To improve multi-site collaboration and accelerate the process of transforming concepts into sturdy, efficient equipment while maintaining quality, 3CON selected Dassault Systèmes’ 3DEXPERIENCE® platform.  In this new environment, they manage complexity with a library of standardized components that is easily accessible to designers regardless of their location.  This streamlined process enables the ability to customize existing components to meet customer specifications in a cost efficient way.  Designers also use the system to share their vision and exchange ideas with clients early in the sales cycle and use real-time input throughout the entire process. This not only enhances the relationship with the customer, since they know exactly what they will get, but helps reduce design cycle time and costs by eliminating the need for costly changes later in the design process.  Because the system is fast and easy to use, 3CON can rapidly try out new ideas and test more design iterations to increase their innovation capacity.

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Watch the new customer case study video to hear directly from 3CON’s leadership about the successes they’ve had to date, such as cutting design time by 30%, lowering the assembly start-up phase by 50% and reducing the risk of cost overages due to improved project visibility.  They also share their future goals, such as delivering high-end 3D virtual experiences to their sales force and customers and paperless production. Additional information about 3CON’s experience is available in a written study.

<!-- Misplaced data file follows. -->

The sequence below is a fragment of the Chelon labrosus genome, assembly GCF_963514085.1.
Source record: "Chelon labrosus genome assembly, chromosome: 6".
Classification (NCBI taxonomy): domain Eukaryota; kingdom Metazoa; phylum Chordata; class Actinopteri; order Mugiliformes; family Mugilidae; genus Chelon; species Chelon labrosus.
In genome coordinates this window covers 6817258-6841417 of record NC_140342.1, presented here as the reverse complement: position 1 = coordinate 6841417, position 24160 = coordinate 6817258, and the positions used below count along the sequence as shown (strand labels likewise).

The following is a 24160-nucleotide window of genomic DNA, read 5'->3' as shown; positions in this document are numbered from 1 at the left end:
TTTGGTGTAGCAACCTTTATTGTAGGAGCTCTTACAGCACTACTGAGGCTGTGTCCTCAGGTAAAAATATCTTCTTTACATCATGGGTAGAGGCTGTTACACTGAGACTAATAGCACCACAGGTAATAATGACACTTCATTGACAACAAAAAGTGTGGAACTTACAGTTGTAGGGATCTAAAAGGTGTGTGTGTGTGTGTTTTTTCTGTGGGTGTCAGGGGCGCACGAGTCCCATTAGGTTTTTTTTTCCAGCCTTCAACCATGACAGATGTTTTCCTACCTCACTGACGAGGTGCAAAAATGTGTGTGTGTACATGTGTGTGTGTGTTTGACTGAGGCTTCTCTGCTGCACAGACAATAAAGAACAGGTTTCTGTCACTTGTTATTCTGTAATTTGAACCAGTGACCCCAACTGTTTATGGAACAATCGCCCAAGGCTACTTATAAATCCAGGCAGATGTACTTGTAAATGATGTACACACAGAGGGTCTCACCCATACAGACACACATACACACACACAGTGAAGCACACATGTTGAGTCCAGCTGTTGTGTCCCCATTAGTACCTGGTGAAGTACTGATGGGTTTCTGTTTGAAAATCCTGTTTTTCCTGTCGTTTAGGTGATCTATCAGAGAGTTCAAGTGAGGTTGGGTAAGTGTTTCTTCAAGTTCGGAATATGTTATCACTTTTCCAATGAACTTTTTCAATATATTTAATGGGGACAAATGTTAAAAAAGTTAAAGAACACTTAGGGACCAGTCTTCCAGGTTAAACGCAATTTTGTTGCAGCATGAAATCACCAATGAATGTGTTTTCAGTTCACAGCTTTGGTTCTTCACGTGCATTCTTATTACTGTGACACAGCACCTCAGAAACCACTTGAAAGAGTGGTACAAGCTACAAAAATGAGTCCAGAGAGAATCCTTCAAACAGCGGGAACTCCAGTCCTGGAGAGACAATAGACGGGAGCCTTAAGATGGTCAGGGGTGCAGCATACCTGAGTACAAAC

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The routes of the future

By Catherine
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Written by Catherine Bolgar

There’s more to transportion innovation than self-driving electric vehicles.

From high-tech cycle lanes to supersonic space planes, the future of travel is on course for a design revolution. Start with the humble bike. With city cycling now all the rage, road infrastructure is set for some radical innovations. London-based architecture firms Foster + Partners and Exterior Architecture, for example, jointly proposed a bike deck, called SkyCycle, that would be built above 220 kilometers of existing rail tracks thereby connecting central London to the suburbs, and making it more attractive to live near a rail track.

“When we built the railways, they originally were designed for steam trains, with nearly flat grades,” says Huw Thomas, partner at Foster + Partners. “They were noisy and nobody liked living near them. They were lost in the urban fabric, but they go from the city’s edge to extraordinary nodes in the city center.”

More than four million people live within a 10-minute bike ride of SkyCycle’s proposed route, half of whom are commuters, Mr. Thomas says. SkyCycle would cost an estimated £6 billion ($9 billion) to £8 billion to build. The deck could integrate smart networks without streets having to be dug up. And it could even include a lane for roboticized package delivery.